Catholic and Anglican archbishops say pray for our justice system

DSC01890 copy

The Roman Catholic and Anglican archbishops of New Zealand are inviting their churches to pray and discuss how the Christian gospel is foundational to the rights and needs of victims, offenders, and their families.

The archbishops, John Dew, Justin Duckworth and Philip Richardson (above) say a justice system, levels of offending, and victims' needs and rights, are often summed up through statistics when it is actually about people.

They say, victims have needs and rights and offenders also need to face what they have done and be reintegrated into society.

The leaders share a concern that while the crime rate is falling in New Zealand, the level of incarceration in prisons has increased in the past four years and rates of reoffending remain high.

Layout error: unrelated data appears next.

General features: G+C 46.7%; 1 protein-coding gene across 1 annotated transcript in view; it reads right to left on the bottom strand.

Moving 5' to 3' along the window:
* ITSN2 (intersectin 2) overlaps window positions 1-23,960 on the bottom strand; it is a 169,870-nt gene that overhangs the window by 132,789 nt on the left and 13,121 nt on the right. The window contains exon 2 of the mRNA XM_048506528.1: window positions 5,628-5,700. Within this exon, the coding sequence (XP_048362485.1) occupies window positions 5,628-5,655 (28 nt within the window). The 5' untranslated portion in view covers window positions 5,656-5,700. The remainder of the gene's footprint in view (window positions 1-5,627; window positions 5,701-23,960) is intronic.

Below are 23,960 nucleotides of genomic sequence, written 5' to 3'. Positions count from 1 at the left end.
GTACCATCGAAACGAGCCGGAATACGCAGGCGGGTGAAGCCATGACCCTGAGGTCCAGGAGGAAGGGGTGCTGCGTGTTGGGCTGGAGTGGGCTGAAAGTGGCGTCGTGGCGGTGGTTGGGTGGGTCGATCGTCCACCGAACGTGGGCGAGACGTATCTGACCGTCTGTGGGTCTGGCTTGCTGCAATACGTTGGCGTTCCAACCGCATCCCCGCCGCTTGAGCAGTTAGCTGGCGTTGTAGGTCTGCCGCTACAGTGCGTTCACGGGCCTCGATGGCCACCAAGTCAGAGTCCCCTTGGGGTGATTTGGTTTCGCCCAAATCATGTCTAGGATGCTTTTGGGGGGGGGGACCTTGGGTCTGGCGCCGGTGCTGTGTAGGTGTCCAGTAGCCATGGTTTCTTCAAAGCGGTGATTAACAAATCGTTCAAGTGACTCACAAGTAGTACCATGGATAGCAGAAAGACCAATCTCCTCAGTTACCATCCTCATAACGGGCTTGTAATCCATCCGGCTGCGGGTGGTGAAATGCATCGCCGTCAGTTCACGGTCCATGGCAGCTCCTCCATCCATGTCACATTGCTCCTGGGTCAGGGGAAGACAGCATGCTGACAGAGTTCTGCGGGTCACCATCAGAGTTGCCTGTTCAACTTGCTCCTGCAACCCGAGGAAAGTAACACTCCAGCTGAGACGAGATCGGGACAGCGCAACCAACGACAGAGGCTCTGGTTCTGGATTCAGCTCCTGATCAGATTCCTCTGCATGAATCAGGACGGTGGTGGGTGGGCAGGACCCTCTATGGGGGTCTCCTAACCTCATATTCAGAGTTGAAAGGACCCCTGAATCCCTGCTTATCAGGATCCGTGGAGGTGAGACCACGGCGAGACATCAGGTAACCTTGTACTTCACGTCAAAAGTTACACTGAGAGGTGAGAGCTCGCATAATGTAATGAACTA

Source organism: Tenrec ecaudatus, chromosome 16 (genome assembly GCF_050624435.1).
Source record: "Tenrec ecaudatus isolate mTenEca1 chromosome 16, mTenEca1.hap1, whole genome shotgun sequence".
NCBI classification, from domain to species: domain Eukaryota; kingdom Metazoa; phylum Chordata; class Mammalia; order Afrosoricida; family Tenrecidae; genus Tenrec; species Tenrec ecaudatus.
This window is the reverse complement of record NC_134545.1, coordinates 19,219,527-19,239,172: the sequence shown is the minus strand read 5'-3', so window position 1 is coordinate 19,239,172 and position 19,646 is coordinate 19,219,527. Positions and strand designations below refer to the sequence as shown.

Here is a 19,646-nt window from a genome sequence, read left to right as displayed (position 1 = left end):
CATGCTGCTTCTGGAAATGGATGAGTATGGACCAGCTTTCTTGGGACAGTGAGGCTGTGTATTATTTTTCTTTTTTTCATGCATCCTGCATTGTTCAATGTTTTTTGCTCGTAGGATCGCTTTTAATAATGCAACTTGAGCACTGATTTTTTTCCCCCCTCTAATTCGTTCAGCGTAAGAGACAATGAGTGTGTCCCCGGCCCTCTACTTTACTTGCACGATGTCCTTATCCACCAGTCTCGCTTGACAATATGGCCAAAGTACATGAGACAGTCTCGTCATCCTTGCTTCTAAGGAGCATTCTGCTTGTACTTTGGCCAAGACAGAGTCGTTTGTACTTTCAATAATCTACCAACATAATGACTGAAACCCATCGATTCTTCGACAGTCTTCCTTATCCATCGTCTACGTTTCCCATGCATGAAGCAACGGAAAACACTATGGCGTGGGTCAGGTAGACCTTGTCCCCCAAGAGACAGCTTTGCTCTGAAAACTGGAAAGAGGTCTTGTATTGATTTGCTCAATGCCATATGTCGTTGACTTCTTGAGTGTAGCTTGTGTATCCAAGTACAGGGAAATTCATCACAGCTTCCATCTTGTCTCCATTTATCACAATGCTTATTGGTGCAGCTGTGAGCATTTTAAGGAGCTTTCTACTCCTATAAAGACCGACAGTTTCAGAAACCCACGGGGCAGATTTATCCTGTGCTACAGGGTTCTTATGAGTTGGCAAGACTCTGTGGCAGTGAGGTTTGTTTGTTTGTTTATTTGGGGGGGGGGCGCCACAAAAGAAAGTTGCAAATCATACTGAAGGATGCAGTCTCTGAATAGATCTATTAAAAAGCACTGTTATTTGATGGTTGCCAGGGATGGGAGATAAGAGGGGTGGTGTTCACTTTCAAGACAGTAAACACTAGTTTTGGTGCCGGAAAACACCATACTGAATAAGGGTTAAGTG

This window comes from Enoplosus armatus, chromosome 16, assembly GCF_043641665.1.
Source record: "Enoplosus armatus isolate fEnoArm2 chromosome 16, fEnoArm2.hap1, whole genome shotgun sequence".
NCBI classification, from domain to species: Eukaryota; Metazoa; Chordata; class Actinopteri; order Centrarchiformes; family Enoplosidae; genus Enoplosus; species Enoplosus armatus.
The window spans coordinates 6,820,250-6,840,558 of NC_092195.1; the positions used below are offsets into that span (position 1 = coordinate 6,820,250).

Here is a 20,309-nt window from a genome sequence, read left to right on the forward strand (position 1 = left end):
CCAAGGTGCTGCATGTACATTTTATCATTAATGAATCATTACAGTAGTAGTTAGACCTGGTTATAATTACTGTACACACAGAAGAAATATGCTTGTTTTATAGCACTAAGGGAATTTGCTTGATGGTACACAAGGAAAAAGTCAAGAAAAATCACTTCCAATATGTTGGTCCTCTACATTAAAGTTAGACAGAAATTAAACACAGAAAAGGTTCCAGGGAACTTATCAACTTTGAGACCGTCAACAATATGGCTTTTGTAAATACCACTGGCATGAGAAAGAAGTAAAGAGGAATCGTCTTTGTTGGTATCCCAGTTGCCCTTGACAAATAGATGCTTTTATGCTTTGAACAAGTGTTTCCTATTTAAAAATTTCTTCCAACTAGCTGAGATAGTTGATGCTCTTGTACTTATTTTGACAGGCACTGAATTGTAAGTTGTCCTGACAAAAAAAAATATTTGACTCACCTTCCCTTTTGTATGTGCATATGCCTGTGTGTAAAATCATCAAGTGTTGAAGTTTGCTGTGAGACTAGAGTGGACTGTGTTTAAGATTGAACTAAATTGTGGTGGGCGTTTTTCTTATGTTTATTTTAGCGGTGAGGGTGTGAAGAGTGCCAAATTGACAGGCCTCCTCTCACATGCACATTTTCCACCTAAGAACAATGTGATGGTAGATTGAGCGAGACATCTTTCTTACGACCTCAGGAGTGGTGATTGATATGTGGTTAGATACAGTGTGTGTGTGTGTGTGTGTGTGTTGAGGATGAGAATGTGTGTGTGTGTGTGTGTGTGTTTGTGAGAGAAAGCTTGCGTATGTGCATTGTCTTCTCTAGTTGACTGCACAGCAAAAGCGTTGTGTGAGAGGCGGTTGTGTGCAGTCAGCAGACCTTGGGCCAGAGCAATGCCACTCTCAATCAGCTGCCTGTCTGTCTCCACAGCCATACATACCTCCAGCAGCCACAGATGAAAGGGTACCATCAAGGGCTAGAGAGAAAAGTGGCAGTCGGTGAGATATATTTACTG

The archbishops question whether prison is the effective remedy for all who offend to be able to turn their lives around.

Their request accompanies the prayer vigil for victims, prisoners and their families outside Wellington Cathedral of St Paul by the Anglican Bishop of Wellington, Justin Duckworth.

The archbishops went and prayed with Bishop Justin today and want to encourage conversations and awareness about the issue.

The archbishops believe the Christian community can express hope and influence across society.

They say while there have been some good initiatives taken to reduce reoffending by prisoners on release, we need to ask ourselves as churches and society if there is more that can be done for victims and offenders and so for the common good of all.


  • Media Release NZCBC
  • Image: NZCBC